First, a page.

Sunday, 18 January 2009

News dump

When you are an international toilet woman of mystery, you get sent a lot of interesting toilet related links. Here's a few I received this week.

How much does your poo weigh?

This device was actually designed to show people how much weight they 'lose' after going to the toilet but a secondary and, I think, more interesting function is that it can tell you how much you evacuated. Anyone who has a set of scales in their bathroom has probably already conducted this experiement - it's very enlightening :-)

I particularly like the look of consternation in the first panel.

San Fransisco toilets ablaze

A person, or gang of persons, obviously finds portaloo toilets so offensive that they have launched a major offensive against them, setting fire to 18 toilets in two months. A Google news search turns up nothing like this happenning before, which is a surprise. They do seem an easy target and are unlikely to cause extensive damage to anything around them. Fortunately, no one has been hurt. You can watch a video here.

Inauguration a portaloo extravaganza

The inauguration of President-elect Barack Obama is set to be the biggest "temporary restroom event in the history of the United States" with 5,000 toilets to line National Mall. While the toilets will be regularly serviced, I would advise anyone attending to bring their own toilet paper.

The portaloos are not without controversy. Big Dog claims that providing VIPs with flushing, posh portaloos is elitist and says that "the ones the VIPs use should be no better than the ones the visitors will use". And John Banzhaf, Professor, is using the toilet coverage to promote 'potty parity' - women take longer to pee so dividing toilets exactly in half based on gender discriminates against women, forcing them to wait longer. (Potty parity was addressed in New York with the Restroom Equity Bill.)

Man shoots toilet... and self

Fortunately, or unfortunately, this man didn't quite meet the criteria to make it into the Darwin Awards. After dropping his gun in a public toilet, he shot his arm and the toilet. I love the story for this sentence:

The fall triggered the gun to go off and the shocked man was glad he was already in the toilet.

I'll bet the toilet had it coming.

Wednesday, 14 January 2009

One Water launches in Australia

A friend recently pointed out that paying $1 a litre for petrol is nothing, when in the same service station you can pay up to $9 a litre for water. Why Australians would pay so much for something that comes out of our taps in abundance practically for free is a mystery. Particularly when billions of people don't have simple access to clean water.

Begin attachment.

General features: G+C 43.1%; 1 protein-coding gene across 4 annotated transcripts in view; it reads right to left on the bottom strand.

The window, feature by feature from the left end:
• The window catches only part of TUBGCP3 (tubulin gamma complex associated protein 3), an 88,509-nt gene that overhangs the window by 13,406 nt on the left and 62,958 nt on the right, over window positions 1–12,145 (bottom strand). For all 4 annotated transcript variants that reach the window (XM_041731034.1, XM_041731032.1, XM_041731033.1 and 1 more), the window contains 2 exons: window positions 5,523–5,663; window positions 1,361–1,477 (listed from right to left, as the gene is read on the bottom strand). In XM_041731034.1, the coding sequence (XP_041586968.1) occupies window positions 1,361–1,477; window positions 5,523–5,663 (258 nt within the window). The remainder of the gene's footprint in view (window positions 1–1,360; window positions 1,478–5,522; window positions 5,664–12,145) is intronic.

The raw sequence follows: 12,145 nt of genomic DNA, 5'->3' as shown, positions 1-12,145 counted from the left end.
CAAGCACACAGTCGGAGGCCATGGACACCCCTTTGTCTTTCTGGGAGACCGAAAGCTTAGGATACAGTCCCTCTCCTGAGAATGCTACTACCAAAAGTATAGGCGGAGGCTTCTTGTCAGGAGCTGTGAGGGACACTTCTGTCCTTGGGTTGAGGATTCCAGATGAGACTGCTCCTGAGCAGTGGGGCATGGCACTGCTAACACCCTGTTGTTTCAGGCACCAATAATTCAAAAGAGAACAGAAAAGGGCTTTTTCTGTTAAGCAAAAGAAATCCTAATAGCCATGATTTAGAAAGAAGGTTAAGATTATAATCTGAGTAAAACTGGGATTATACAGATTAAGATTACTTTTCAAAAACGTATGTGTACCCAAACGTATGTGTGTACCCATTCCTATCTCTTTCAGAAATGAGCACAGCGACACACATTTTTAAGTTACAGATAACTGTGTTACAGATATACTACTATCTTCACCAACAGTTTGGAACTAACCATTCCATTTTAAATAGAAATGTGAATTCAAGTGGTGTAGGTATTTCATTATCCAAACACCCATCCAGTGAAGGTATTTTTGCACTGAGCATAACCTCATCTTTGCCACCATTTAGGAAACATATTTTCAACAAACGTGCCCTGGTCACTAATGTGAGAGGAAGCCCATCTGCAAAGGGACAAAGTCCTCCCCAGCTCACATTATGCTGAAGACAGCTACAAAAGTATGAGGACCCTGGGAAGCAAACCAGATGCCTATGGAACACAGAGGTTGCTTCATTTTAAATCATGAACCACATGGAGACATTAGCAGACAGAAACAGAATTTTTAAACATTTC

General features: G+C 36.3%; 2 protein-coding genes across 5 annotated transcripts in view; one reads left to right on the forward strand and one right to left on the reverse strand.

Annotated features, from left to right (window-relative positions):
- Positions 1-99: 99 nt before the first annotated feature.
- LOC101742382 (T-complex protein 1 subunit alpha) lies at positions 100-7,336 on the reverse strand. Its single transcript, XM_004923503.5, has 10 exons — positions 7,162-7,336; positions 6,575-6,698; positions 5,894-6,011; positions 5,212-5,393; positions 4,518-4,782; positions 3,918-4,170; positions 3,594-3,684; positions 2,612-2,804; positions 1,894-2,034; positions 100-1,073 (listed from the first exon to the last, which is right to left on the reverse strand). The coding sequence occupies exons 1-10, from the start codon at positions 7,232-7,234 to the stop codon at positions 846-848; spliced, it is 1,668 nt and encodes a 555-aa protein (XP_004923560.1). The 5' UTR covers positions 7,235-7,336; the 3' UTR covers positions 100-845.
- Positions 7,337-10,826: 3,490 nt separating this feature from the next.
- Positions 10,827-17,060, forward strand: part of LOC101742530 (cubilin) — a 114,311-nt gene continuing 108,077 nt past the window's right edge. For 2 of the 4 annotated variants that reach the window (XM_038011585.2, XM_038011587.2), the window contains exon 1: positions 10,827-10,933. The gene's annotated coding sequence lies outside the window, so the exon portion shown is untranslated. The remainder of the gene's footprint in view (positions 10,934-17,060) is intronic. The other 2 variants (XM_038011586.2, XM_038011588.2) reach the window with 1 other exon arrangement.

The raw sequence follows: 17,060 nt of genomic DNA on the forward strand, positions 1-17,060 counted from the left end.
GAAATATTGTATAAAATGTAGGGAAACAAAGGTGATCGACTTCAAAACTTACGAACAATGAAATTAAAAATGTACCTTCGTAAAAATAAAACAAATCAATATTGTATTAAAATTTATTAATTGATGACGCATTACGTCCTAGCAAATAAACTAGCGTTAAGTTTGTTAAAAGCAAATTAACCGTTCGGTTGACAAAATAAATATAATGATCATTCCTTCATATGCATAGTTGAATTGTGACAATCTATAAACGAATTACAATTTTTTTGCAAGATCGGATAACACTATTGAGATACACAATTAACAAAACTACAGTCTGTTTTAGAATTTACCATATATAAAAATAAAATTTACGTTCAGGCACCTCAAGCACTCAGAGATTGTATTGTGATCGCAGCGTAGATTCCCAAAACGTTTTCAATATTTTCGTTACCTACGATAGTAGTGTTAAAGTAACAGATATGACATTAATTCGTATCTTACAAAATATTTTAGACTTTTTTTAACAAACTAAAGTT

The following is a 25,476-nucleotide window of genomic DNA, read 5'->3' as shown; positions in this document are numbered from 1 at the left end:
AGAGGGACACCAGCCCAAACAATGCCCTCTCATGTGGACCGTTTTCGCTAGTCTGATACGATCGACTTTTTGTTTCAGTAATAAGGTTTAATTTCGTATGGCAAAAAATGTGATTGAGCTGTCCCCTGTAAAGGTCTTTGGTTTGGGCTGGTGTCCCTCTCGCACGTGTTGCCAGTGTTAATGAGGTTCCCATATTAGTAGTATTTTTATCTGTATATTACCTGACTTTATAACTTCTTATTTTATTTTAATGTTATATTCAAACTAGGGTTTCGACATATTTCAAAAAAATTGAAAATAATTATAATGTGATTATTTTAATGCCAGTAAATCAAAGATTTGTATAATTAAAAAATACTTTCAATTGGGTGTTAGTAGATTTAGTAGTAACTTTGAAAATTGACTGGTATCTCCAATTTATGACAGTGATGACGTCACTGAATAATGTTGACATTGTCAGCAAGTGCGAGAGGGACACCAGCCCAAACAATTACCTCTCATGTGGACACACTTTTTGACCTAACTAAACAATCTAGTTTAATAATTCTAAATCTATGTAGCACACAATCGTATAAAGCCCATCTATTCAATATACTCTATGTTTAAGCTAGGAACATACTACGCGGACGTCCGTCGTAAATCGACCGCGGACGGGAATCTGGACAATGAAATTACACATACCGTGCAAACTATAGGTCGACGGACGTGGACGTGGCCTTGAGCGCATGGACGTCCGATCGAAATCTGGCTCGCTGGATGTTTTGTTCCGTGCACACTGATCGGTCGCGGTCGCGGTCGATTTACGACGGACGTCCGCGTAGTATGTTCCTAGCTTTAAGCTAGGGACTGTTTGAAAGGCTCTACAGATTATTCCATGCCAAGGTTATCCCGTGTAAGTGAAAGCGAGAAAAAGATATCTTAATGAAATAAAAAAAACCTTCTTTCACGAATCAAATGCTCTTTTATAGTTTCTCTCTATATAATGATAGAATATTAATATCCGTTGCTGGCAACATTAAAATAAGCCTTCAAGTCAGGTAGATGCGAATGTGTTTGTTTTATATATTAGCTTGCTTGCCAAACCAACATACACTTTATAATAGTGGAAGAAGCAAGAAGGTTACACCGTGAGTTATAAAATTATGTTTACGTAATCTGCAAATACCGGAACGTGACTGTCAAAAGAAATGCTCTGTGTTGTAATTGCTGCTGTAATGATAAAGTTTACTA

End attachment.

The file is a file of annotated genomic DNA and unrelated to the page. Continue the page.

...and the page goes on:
Bottled water brand One Water has just launched in Australia. Styling itself as Australia's first ethical water brand, it donates all of its profits to charities and says that, by simply switching brands, people can make a real difference in places where people don't have access to clean water.

One Water funds projects such as SkyHydrant, a water filtration system, and PlayPump which enables water to be pumped by using a child's merry-go-round. The idea is simple and effective, and costs are kept down by leasing advertising space on the attached water tower. This immediately sets off dubious alarm bells, and I wasn't surprised to see Coca Cola's Environmental Affairs Manager quoted on the site. However, the water towers will also host health messages so perhaps all is well.

We are a poor school….no seesaws or exercise rings like the kind most children play with. Because of our water crisis, such things are not in our budget. But now the children have this merry-go-round, and both problems are solved."
Sylvia Nkambule, teacher in Swaziland
The brand is well supported by minor Australian celebrities, such as Ruby Rose. The thinking behind the brand is that people who purchase bottled water will switch to an ethical brand. But it begs the question of the actual ethical problems associated with bottled water in the first place. It takes up to 6 litres of water to make one 1 litre plastic bottle and a large proportion of plastic bottles end up in landfill. While I applaud One Water for its ethical human commitment, I think the next step will be to ween people off their dangerous addiction to bottled water.